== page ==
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Ending Things

February 16, 2010 Leave a comment Go to comments

As the category of this post indicates, this is another somewhat embryonic idea I’ve been batting around. Generally, I look for the ending of a campaign to be heroic. Most of my campaigns are fairly adventurey and that leads to some kind of confrontation with some kind of villain and, in the end, the PCs “win” in some sense. They vanquish an evil or whatever; they upset the status quo. That is, I’d say, also probably the most common ending in adventure fiction, as well. The Evil Empire is defeated, the Federation is saved from the Borg, The One Ring is destroyed, Buttercup is rescued and Prince Humperdinck disgraced. You get the idea.

However, there is a class of fiction that doesn’t end that way. In the end, the protagonists aren’t heros to the masses and probably haven’t even upset the status quo on a temporary basis, let alone a permanent one. In fact, the victory seems to be that the events of the story didn’t kill them (or didn’t kill all of them). In the last few scenes, they all sort of look at each other and say, “Phew! Well, I’m certainly glad that’s over.” They still ride off into the sunset, but only to go back to what they were doing before, more or less. The ending of the pilot episode of Firefly has this feel. To a certain extent, the ending of (at least the most recent remake of) 3:10 to Yuma is like this, too, though with a high death toll. The ending of a lot of post-apocalyptic fiction is like this; The Road or The Postman (not the movie). A lot of horror movies fall into this category as well.

So what I’m wondering about is whether this kind of ending would play well in a campaign. On the one hand, I have always personally liked this feel. It makes for a smaller scope story, but that’s OK to me and isn’t common enough. I think, though, that it could potentially be a bit of a let down for the players. Or too easy to make it not feel enough like an ending to the story and, so, feel like the campaign just sort of stopped for no reason.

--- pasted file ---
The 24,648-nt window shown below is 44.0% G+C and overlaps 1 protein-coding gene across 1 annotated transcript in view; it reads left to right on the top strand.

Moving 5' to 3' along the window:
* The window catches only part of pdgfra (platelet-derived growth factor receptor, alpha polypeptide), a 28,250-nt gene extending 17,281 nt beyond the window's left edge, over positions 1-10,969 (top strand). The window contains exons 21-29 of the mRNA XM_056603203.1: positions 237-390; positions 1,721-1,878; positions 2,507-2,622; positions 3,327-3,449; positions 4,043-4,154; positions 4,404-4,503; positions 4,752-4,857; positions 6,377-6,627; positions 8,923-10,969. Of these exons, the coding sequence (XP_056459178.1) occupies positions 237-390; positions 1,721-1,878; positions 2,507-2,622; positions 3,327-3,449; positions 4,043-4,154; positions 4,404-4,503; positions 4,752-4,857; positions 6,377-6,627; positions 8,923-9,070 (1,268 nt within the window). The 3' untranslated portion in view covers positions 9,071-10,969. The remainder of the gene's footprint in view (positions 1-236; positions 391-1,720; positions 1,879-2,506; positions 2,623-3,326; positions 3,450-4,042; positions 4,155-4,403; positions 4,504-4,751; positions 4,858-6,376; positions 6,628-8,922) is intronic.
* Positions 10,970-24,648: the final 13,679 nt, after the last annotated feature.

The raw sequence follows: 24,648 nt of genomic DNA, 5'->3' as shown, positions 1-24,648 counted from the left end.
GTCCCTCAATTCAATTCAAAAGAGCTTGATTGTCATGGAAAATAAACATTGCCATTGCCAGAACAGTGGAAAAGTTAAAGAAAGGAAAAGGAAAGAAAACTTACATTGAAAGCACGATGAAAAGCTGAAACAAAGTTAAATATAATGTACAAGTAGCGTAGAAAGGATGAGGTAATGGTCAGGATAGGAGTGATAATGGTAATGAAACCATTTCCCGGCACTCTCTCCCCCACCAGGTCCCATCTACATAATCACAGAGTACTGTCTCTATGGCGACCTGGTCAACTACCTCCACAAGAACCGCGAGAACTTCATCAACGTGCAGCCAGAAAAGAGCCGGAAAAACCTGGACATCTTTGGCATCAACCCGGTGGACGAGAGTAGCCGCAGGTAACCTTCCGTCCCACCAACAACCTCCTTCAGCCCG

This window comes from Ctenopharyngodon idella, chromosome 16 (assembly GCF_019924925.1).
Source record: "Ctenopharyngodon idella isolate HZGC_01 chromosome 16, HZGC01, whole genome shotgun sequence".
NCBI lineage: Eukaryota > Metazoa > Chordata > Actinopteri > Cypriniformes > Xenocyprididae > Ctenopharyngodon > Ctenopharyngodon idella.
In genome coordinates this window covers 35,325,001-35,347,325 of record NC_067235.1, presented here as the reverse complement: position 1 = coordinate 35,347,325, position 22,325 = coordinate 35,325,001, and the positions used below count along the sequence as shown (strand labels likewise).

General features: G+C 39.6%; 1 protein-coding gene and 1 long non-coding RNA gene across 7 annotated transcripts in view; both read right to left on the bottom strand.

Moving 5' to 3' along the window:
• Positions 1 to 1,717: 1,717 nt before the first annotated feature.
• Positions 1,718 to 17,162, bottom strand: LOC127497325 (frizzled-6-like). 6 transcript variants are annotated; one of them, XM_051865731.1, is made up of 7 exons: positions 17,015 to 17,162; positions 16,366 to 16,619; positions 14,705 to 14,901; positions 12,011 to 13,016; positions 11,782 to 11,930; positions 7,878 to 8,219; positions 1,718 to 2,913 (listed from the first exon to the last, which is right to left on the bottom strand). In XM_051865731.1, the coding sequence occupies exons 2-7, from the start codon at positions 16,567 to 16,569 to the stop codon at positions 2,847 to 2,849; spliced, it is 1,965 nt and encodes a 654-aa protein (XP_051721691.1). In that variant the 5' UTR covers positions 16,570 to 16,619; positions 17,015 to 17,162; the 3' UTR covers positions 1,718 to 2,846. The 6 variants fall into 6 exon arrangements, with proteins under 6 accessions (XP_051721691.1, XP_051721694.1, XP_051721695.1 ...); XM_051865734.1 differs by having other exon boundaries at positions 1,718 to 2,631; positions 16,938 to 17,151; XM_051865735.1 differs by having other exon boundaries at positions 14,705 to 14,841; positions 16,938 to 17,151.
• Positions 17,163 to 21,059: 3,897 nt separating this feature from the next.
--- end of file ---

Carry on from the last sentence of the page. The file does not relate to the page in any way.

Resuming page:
Take a post-apocalyptic setting, for instance. The PCs are a group of people scratching out an existence 15 years after The Day near your home town, say. They’ll fight some motorcycle bandits in football-pads-with-spikes. They’ll explore some ruined sky scrapers, that kind of thing. There’s a bit of an impulse, for me, to have the plot end up being about the apocalypse. Since it’s so central to the setting, it ends up feeling like the plot should involve it. So do the PCs learn what happened and how? Do they learn how to undo it, or prevent it from happening again? Suddenly, I feel like it’s turning into a super hero game.

On the other hand, if the PCs don’t solve the apocalypse, will the players feel like whatever ending (saving their little junk town from bikerbarians, say) is too small and wonder what knocked over all the sky scrapers and killed off 95% of the population? Will they be left unsatisfied that their PC, who was doing heroic things yesterday, is going to go back to rooting through the ruins of Walmart for tools they can adapt to farming in the hopes of getting something to grow in the bleached soil?

In fact, this brings up another interesting angle: Genre. Is the small ending a vital component of certain genres (horror, disaster, and western)? Maybe the reason I feel like undoing the apocalypse feels like a supers game is because the small ending is required for post-apocalyptic stories. Similarly, if I tried to have a story in another genre with a small ending, would it fall flat? Can space opera or action stories have these kinds of endings without feeling like they’re really a western (or whatever)?

What do you think about fiction that uses this device? Would you enjoy playing in a campaign that ended thus? Have you done so? Or run one? Can you think of any off-genre examples, or maybe genre I missed? Let us know in the comments.